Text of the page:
I know that some people avoid using their ovens or spending much time near the stove during the heat of the summer. I understand the logic of this, but I’m not one of those people. I’ve been trying to figure out why that is. I remember that a few of my cooking firsts happened during a hot summer back when we lived in an apartment with not-so-great air conditioning. I baked my first banana bread on a 106 degree day, and I stood, stirring and stirring a bubbling pot of risotto for the first time on a sweltering July evening in that warm, little apartment. I guess I was more interested in trying new recipes than trying to keep the apartment cool. That way of thinking hasn’t changed for me. Besides, with our summers, it can be so hot for so long I’m not sure the heat from the stove even makes a difference. I’m hoping I can convince you to turn on your oven for this recipe I’m showing today, and it has to happen during the summer while zucchini, tomatoes, and bell peppers are in season. It’s a slowly baked dish, but it’s worth every minute of the oven being in use. I’ve made a similar tian with summer vegetables before, but this one was different and better. After tasting it, I declared it the best ever summer tian, and there are a few reasons for that. First, the zucchini and tomato slices are marinated in a balsamic and honey vinaigrette before being layered into the dish. Next, there’s a layer of chopped sun-dried tomatoes in the middle. And, last, the topping is a crispy mix of bread crumbs, pine nuts, and parmigiano reggiano. It’s from the new book The Fresh and Green Table by Susie Middleton, and I received a review copy.

With vegetable-focused dishes for main courses, sides, pasta, eggs, pizza, soups, salads, and tarts, the book is full of food that I want to eat for each season of the year. There wasn’t a single recipe in the book that I would not want to try. This weekend, I’ll be making the Smoky Chipotle Black Bean Chili with Rice Pilaf and Summer Vegetable Salsa. I’ve marked the pages for Spicy Noodle Hot Pot with Bok Choy, Shitake Mushrooms, Ginger, Lime, and Peanuts; Baked Penne with Silky Fennel in Hot Pink Sauce; Savory Bread Pudding with Roasted Cherry Tomatoes, Corn, and Cilantro; and Farro with Balsamic-Rosemary-Roasted Shallots and Grapes over Roasted Portobellos. These are vegetable dishes with big flavors, great texture, and plenty of decadence. There are buttery crusts, melted cheeses, crunchy toppings, and chewy grains. And, the photos throughout the book show how beautiful the dishes are as well. I’m sure several more things from this book will be showing up around here soon.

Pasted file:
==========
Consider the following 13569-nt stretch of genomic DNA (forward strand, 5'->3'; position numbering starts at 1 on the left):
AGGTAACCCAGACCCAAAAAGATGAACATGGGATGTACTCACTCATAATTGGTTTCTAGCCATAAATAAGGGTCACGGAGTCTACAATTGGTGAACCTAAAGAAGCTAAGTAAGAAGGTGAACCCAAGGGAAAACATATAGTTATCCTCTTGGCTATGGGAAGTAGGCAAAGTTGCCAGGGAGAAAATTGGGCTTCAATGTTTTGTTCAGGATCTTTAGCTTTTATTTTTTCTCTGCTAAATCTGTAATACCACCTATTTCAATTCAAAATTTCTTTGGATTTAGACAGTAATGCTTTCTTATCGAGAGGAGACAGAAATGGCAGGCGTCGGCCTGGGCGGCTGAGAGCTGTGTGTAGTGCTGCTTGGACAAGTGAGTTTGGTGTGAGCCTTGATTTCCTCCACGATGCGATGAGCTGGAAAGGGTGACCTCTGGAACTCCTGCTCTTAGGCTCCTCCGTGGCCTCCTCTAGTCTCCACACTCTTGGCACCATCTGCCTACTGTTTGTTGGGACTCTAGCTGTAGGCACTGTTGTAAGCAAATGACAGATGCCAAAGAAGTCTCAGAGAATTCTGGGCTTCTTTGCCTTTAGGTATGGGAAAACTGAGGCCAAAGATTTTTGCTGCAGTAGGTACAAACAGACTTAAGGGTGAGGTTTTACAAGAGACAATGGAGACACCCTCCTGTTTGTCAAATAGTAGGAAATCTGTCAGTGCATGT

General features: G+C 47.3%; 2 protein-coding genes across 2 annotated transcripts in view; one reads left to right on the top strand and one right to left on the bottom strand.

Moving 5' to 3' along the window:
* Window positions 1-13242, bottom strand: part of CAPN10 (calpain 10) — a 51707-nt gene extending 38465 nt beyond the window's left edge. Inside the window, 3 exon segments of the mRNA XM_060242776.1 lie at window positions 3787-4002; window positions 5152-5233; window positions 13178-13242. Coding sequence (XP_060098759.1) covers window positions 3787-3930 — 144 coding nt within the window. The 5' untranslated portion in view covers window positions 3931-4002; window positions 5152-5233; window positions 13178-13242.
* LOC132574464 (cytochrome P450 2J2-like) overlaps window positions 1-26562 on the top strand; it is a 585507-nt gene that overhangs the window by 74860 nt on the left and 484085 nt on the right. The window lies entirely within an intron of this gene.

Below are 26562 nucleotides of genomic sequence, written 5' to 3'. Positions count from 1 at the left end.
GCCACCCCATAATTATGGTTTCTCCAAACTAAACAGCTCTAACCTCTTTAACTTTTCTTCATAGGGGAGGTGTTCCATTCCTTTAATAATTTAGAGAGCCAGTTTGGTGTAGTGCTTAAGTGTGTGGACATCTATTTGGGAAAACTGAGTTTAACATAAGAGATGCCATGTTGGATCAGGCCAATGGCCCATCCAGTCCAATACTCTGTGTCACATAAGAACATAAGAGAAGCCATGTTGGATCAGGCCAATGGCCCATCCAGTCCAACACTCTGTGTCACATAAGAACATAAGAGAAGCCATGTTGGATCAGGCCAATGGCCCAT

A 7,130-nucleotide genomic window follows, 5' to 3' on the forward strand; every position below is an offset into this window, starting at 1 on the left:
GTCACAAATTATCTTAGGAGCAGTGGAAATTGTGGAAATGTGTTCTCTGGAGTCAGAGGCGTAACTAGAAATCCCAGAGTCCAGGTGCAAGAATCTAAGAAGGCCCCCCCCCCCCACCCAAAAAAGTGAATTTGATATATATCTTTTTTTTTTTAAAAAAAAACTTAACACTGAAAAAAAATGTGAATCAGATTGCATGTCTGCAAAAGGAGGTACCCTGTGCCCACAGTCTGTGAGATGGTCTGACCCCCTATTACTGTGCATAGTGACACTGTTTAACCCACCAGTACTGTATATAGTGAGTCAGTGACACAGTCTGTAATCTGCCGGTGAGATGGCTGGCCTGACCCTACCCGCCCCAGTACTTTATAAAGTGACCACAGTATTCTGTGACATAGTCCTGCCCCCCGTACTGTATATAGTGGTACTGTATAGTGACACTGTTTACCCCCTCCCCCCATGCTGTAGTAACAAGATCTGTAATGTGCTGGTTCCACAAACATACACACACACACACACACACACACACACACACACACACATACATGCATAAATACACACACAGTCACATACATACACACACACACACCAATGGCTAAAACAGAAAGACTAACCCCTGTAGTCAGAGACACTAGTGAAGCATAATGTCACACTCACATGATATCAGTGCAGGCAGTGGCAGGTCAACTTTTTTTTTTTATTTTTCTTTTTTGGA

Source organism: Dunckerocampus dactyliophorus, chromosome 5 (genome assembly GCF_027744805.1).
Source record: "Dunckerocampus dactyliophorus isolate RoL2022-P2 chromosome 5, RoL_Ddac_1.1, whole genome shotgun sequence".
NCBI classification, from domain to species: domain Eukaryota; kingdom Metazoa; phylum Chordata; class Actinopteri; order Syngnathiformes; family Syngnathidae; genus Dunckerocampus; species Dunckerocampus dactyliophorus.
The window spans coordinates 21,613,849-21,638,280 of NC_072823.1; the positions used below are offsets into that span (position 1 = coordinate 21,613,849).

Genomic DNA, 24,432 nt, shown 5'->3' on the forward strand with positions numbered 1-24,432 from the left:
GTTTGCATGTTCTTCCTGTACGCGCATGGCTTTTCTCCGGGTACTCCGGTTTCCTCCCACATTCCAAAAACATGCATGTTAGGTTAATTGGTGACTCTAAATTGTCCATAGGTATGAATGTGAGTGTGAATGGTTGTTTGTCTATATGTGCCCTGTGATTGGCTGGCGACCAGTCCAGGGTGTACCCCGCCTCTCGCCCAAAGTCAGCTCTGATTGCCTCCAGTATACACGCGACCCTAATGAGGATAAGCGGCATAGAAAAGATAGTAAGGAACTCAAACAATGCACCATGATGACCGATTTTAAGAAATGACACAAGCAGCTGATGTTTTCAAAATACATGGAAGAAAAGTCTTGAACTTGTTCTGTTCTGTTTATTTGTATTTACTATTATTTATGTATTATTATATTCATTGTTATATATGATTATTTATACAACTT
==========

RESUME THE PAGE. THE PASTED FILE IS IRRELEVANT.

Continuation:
Making the tian was simple enough after slicing and chopping all the vegetables. Onion, bell pepper, and garlic were sauteed before becoming the bottom layer in a baking dish. Chopped sun-dried tomatoes and thyme leaves were the next layer. That was followed by rows of marinated sliced tomatoes and zucchini, and the breadcrumb topping was the finishing touch. It was a really good reason to use the oven in the summer, and this makes great use of zucchini that’s always so abundant this time of year. So, I say, go for it. Turn on your oven in July.

Mediterranean Zucchini, Tomato & Bell Pepper Tian with Pine-Nut Crumb Topping
Recipe reprinted with publisher's permission from The Fresh and Green Table.

{Tians} It wouldn’t be possible for me to write a main-dish vegetable cookbook without including one of my layered summer vegetable dishes. Over the years, I’ve done lots of variations on these Provençal tians, and my friends tell me they make them over and over again. The secret to their flavor is letting them cook long enough for the tomato (and other vegetable) juices to reduce, caramelize, and mingle with the onions. But this particular recipe gets added flavor from sun-dried tomatoes and bell peppers on the bottom, and pine nuts in the top crust. I love to cook it in my enameled cast-iron oval gratin dish, but other 2-qt/2-L shallow baking dishes, like a 9-by-7-in/23-by-17-cm heatproof glass one, work fine, too. Take this dish to a potluck or picnic. It will be a hit, I promise. But if by chance you wind up with any leftovers, you’ll love those, too, as it tastes great the next day.

Serves 4

2 tsp extra-virgin olive oil, plus 5 tbsp/75 ml and more for the baking dish
3 tbsp chopped toasted pine nuts
3/4 cup/115 g cup fresh bread crumbs
3/4 cup/85 g coarsely grated Parmigiano-Reggiano (I use the food processor)
1 tbsp chopped fresh thyme
2 tsp balsamic vinegar
2 tsp honey
Kosher salt
1 1/2 small zucchini (about 12 oz/340 g), cut on the diagonal into thin (1/8- to 3/16-in-/3- to 5-mm-thick) slices
1 1/4 lb/570 g (about 4 or 5) small to medium red and orange ripe tomatoes, cored and cut into 3/16 -in-/5-mm-thick slices (If using medium tomatoes, halve them before slicing.)